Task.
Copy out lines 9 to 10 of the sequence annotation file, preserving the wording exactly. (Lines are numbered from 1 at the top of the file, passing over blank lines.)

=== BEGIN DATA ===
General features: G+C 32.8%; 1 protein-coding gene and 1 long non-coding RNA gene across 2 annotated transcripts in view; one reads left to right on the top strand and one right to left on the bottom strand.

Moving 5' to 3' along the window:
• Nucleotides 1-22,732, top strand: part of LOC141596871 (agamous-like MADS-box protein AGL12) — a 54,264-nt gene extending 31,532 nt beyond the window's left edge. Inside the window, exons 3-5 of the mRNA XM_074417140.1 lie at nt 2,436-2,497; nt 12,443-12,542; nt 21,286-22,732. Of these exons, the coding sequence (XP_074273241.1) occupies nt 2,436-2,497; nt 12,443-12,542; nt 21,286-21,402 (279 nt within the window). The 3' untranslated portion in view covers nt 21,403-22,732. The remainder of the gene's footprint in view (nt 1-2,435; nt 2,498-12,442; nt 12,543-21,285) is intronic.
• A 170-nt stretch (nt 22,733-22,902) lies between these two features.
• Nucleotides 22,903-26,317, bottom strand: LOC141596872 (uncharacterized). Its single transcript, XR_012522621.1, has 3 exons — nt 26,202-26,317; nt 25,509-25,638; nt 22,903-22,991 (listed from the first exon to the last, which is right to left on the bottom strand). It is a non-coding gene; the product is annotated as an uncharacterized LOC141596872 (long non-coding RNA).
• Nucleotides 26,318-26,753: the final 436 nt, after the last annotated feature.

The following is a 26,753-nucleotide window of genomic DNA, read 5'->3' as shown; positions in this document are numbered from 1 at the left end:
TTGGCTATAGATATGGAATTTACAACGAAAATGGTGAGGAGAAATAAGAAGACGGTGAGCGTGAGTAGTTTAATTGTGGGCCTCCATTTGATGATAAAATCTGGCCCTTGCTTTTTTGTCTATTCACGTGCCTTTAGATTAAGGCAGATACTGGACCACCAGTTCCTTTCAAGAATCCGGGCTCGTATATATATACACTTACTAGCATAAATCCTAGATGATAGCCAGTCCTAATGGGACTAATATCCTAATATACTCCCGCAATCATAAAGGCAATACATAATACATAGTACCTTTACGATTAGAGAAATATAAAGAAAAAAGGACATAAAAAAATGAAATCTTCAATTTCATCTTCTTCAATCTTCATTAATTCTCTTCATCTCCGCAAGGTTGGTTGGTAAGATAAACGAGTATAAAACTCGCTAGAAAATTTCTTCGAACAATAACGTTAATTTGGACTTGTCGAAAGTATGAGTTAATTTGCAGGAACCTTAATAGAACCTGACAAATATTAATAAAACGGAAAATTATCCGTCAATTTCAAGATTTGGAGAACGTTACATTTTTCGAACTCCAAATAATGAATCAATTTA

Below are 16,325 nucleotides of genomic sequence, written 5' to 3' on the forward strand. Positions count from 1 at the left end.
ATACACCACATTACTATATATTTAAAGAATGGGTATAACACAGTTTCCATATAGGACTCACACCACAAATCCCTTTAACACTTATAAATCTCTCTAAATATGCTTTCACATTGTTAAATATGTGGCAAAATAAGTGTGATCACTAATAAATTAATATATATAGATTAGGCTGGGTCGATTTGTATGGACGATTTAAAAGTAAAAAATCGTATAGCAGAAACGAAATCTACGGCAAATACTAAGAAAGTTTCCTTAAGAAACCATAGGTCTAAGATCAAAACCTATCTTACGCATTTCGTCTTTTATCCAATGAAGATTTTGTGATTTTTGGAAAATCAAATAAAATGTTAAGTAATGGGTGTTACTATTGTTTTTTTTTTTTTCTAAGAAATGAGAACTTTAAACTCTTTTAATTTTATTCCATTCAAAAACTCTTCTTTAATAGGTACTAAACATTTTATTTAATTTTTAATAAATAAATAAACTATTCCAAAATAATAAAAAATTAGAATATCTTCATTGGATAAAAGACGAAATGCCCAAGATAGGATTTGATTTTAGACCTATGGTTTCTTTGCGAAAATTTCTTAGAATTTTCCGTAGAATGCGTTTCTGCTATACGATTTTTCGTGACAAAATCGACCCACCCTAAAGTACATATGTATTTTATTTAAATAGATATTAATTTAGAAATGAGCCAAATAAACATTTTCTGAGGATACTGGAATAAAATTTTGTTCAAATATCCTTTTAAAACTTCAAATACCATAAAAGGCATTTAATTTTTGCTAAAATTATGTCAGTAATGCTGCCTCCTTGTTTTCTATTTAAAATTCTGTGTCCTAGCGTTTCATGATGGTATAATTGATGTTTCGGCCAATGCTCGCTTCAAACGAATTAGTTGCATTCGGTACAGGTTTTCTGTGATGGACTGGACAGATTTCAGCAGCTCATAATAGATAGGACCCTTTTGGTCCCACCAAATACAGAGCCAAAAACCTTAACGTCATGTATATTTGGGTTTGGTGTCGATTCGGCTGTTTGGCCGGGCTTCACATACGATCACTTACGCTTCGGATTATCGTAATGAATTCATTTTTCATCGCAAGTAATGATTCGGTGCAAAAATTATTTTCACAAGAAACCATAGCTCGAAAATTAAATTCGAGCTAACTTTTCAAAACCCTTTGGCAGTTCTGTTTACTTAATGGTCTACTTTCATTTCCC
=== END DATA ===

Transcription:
Below are 16,325 nucleotides of genomic sequence, written 5' to 3' on the forward strand. Positions count from 1 at the left end.
ATACACCACATTACTATATATTTAAAGAATGGGTATAACACAGTTTCCATATAGGACTCACACCACAAATCCCTTTAACACTTATAAATCTCTCTAAATATGCTTTCACATTGTTAAATATGTGGCAAAATAAGTGTGATCACTAATAAATTAATATATATAGATTAGGCTGGGTCGATTTGTATGGACGATTTAAAAGTAAAAAATCGTATAGCAGAAACGAAATCTACGGCAAATACTAAGAAAGTTTCCTTAAGAAACCATAGGTCTAAGATCAAAACCTATCTTACGCATTTCGTCTTTTATCCAATGAAGATTTTGTGATTTTTGGAAAATCAAATAAAATGTTAAGTAATGGGTGTTACTATTGTTTTTTTTTTTTTCTAAGAAATGAGAACTTTAAACTCTTTTAATTTTATTCCATTCAAAAACTCTTCTTTAATAGGTACTAAACATTTTATTTAATTTTTAATAAATAAATAAACTATTCCAAAATAATAAAAAATTAGAATATCTTCATTGGATAAAAGACGAAATGCCCAAGATAGGATTTGATTTTAGACCTATGGTTTCTTTGCGAAAATTTCTTAGAATTTTCCGTAGAATGCGTTTCTGCTATACGATTTTTCGTGACAAAATCGACCCACCCTAAAGTACATATGTATTTTATTTAAATAGATATTAATTTAGAAATGAGCCAAATAAACATTTTCTGAGGATACTGGAATAAAATTTTGTTCAAATATCCTTTTAAAACTTCAAATACCATAAAAGGCATTTAATTTTTGCTAAAATTATGTCAGTAATGCTGCCTCCTTGTTTTCTATTTAAAATTCTGTGTCCTAGCGTTTCATGATGGTATAATTGATGTTTCGGCCAATGCTCGCTTCAAACGAATTAGTTGCATTCGGTACAGGTTTTCTGTGATGGACTGGACAGATTTCAGCAGCTCATAATAGATAGGACCCTTTTGGTCCCACCAAATACAGAGCCAAAAACCTTAACGTCATGTATATTTGGGTTTGGTGTCGATTCGGCTGTTTGGCCGGGCTTCACATACGATCACTTACGCTTCGGATTATCGTAATGAATTCATTTTTCATCGCAAGTAATGATTCGGTGCAAAAATTATTTTCACAAGAAACCATAGCTCGAAAATTAAATTCGAGCTAACTTTTCAAAACCCTTTGGCAGTTCTGTTTACTTAATGGTCTACTTTCATTTCCC